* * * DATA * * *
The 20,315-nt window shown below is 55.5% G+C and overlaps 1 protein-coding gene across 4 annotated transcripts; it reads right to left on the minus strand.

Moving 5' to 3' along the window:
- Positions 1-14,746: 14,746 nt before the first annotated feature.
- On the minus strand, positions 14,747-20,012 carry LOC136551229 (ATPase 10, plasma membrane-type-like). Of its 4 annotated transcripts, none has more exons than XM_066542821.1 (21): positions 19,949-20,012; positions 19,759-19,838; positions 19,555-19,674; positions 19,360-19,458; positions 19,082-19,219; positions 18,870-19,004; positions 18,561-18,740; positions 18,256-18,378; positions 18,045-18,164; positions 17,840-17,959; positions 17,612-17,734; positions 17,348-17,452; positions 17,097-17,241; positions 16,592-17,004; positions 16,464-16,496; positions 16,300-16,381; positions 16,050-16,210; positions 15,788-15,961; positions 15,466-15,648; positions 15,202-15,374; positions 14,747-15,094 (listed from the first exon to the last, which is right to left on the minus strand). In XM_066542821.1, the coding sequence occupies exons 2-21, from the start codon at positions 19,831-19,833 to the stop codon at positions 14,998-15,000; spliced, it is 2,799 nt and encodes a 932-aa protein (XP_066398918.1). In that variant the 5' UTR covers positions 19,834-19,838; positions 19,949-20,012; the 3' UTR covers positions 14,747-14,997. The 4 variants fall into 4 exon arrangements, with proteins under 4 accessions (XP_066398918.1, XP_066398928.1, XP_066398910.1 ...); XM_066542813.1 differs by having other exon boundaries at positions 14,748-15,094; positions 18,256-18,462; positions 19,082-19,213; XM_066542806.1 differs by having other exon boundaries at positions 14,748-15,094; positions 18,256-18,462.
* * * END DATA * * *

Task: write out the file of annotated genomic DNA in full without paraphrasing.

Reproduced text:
The 20,315-nt window shown below is 55.5% G+C and overlaps 1 protein-coding gene across 4 annotated transcripts; it reads right to left on the minus strand.

Moving 5' to 3' along the window:
- Positions 1-14,746: 14,746 nt before the first annotated feature.
- On the minus strand, positions 14,747-20,012 carry LOC136551229 (ATPase 10, plasma membrane-type-like). Of its 4 annotated transcripts, none has more exons than XM_066542821.1 (21): positions 19,949-20,012; positions 19,759-19,838; positions 19,555-19,674; positions 19,360-19,458; positions 19,082-19,219; positions 18,870-19,004; positions 18,561-18,740; positions 18,256-18,378; positions 18,045-18,164; positions 17,840-17,959; positions 17,612-17,734; positions 17,348-17,452; positions 17,097-17,241; positions 16,592-17,004; positions 16,464-16,496; positions 16,300-16,381; positions 16,050-16,210; positions 15,788-15,961; positions 15,466-15,648; positions 15,202-15,374; positions 14,747-15,094 (listed from the first exon to the last, which is right to left on the minus strand). In XM_066542821.1, the coding sequence occupies exons 2-21, from the start codon at positions 19,831-19,833 to the stop codon at positions 14,998-15,000; spliced, it is 2,799 nt and encodes a 932-aa protein (XP_066398918.1). In that variant the 5' UTR covers positions 19,834-19,838; positions 19,949-20,012; the 3' UTR covers positions 14,747-14,997. The 4 variants fall into 4 exon arrangements, with proteins under 4 accessions (XP_066398918.1, XP_066398928.1, XP_066398910.1 ...); XM_066542813.1 differs by having other exon boundaries at positions 14,748-15,094; positions 18,256-18,462; positions 19,082-19,213; XM_066542806.1 differs by having other exon boundaries at positions 14,748-15,094; positions 18,256-18,462.